Meritocracy is a parody of democracy. — Christopher Lasch
Having watched many prior conventions, I know the audience to be highly emotional. One moment they are an excitable bunch of sugar-bingeing kids at a birthday party; the next, grief-stricken mourners at a funeral. I should have known that the camera will always find a person crying in the audience on cue before shifting to another supporter chanting “U-S-A” to the lamest punchlines imaginable. The loyalists who attend these conventions are generally more interesting to watch than the speakers.
Based on the evidence above, it might seem like America is losing its mind. But, to be fair, American political conventions and those who attend them are not particularly representative of American society.
Perhaps the true narcissists are those who refuse “to accept the fact that a younger generation now possesses many of the previously cherished gratifications of beauty, wealth, power and, particularly, creativity,” according to the psychoanalyst Otto Kernberg, quoted by Lasch. “To be able to enjoy life in a process involving a growing identification with other people’s happiness and achievements is tragically beyond the capacity of narcissistic personalities,” Kernberg continues.
With a definition like that, it’s hard to say Baby Boomer parents who continue to support their boomerang children, financially and emotionally, could truly be considered clinical narcissists. Nor could their millennial children who still look to their parents for guidance.
In Lasch’s view, the mainstream progressive Left lost its way as soon as it set itself the task of saving capitalism from its excesses rather than proposing a more radical critique of the social, moral, and economic damage it does to settled ways of life. Instead of championing the well-being of average Americans, the Left came to valorize ideals of consumption and meritocratic striving. Along the way, it also fetishized efficiency and productivity as measures of the good life, and bought into the notion that the nation should strive for constantly expanding economic growth, with individuals chasing endlessly after a standard of abundance that’s always just out of reach.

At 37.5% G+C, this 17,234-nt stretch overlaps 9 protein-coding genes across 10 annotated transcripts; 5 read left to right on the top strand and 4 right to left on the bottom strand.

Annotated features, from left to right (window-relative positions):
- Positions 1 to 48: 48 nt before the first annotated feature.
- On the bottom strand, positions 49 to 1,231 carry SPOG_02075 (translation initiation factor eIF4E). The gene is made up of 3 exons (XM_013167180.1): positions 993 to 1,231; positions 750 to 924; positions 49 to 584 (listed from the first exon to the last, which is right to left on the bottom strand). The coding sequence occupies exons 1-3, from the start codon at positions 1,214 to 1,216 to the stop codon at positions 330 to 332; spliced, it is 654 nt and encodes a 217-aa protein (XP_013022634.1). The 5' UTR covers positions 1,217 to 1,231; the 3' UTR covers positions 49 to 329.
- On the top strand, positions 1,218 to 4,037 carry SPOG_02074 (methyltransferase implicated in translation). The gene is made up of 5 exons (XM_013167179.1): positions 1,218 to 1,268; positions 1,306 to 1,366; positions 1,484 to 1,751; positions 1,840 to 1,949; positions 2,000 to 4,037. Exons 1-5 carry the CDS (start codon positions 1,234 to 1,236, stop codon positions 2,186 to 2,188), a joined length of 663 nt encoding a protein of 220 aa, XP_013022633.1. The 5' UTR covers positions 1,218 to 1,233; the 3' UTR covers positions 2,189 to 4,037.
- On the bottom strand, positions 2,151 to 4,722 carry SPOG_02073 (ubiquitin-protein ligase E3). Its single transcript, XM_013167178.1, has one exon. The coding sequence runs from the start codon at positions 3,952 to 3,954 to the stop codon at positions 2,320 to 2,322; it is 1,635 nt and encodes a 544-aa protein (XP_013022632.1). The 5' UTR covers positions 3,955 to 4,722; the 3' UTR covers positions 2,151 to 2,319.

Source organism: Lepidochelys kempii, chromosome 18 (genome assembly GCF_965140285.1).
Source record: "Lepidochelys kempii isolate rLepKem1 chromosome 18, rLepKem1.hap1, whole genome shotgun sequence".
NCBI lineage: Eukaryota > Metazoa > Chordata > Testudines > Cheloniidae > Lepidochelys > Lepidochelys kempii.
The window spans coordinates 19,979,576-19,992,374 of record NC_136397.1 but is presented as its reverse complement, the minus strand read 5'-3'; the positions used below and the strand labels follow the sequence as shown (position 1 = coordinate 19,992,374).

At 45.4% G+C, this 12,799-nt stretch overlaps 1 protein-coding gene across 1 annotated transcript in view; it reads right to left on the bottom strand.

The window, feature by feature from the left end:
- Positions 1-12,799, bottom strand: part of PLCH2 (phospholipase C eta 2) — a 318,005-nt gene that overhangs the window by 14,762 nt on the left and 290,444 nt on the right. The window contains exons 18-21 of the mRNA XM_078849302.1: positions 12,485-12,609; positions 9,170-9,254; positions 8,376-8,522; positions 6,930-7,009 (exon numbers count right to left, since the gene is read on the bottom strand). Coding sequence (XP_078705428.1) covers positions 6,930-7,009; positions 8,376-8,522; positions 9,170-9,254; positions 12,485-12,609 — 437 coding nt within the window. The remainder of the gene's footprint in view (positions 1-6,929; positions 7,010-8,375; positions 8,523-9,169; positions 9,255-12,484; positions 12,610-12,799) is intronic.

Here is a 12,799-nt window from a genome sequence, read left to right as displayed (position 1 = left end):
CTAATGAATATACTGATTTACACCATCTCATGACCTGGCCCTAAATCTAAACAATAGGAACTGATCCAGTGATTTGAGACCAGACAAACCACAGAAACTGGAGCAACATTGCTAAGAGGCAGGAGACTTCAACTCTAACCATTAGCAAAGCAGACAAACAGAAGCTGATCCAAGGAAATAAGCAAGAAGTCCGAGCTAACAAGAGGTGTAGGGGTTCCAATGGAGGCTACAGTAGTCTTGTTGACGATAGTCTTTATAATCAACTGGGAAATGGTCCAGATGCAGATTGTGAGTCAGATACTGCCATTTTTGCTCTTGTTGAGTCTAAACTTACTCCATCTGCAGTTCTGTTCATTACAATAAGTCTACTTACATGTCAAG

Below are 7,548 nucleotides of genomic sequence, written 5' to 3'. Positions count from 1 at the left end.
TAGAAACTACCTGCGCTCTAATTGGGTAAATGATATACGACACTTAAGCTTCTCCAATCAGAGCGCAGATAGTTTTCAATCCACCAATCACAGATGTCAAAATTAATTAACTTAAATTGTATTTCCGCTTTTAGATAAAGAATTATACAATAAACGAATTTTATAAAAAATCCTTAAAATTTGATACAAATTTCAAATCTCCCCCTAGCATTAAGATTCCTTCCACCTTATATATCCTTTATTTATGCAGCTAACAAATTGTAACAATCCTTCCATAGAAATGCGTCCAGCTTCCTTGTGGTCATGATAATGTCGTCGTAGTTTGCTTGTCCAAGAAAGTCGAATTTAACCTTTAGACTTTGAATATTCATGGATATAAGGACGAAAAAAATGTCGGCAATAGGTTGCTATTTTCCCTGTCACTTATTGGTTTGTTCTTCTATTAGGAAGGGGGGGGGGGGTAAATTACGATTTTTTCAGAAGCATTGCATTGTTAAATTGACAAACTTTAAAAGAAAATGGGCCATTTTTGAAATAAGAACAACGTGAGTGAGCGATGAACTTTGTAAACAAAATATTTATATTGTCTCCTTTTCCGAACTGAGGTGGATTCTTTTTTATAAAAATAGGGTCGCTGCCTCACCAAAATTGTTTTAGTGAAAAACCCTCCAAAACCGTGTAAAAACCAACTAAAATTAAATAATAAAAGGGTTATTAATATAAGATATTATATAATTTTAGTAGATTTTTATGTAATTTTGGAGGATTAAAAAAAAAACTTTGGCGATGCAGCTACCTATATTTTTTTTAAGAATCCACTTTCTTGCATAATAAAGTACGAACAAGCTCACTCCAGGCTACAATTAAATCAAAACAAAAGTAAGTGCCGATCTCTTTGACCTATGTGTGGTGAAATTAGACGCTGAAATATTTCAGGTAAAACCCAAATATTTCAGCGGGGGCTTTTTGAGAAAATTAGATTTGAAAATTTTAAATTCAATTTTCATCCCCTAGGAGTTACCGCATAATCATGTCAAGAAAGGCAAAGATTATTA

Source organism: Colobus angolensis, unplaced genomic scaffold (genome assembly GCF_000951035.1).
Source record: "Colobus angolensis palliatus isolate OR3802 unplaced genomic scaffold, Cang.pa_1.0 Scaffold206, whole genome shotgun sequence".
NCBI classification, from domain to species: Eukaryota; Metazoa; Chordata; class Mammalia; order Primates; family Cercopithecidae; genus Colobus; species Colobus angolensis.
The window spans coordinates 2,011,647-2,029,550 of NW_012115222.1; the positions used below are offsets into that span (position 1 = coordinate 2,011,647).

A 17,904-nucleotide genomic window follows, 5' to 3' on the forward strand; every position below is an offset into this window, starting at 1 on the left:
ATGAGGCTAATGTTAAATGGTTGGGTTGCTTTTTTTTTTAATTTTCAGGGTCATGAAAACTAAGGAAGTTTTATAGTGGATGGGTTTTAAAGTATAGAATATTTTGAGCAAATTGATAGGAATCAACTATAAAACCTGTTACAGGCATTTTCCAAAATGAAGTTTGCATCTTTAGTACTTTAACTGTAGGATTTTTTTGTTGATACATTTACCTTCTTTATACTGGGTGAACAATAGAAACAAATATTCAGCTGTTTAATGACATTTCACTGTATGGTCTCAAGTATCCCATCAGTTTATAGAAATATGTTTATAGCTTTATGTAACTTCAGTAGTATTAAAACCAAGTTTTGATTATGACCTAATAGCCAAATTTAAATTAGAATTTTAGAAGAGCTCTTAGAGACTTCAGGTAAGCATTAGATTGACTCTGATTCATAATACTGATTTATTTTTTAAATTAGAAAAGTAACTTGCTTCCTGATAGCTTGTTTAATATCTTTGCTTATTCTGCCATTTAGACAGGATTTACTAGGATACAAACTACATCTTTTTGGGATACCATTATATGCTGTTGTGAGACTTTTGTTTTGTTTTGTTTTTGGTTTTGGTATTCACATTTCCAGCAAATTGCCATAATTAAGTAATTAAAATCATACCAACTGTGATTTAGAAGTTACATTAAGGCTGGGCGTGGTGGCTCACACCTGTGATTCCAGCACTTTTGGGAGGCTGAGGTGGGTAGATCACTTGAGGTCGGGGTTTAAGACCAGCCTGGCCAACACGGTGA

The result is widespread spiritual misery and accompanying social pathologies, including violence, drug addiction, and depression, as Americans spend their lives in grinding pursuit of a fulfillment in luxury, novelty, and excitement that can never be achieved.
Before his tragic death from cancer (at the young age of 61), Lasch worked on The Revolt of the Elites. Here he elaborated on prior arguments, with a focus on an angle that had preoccupied him his entire career: the exposure of elitism. He particularly called out liberals, saying that their condescension towards the values of ‘Middle America’ created a space for Republicans to appear on the side of the masses. Liberalism had ‘no particularly solid and rooted constituency outside of the rootless professional class’ and lacked a vision of society, he said. That meant ‘the ascendancy of the new class rests not on its secure command of an intellectual and political tradition, but on its imagined superiority to the average unenlightened American bigot’. Lasch argued that today’s liberal elites have ‘the vices of the aristocracy without its virtues’. — Sean Collins
Hedonism, self-expression, doing your own thing, dancing in the streets, drugs, and sex are a formula for political impotence and a new despotism, in which a highly educated elite through its mastery of the technological secrets of a modern society rule over an indolent population which has traded self-government for self-expression. — Christopher Lasch
Enjoyable reminiscence about Christopher Lasch.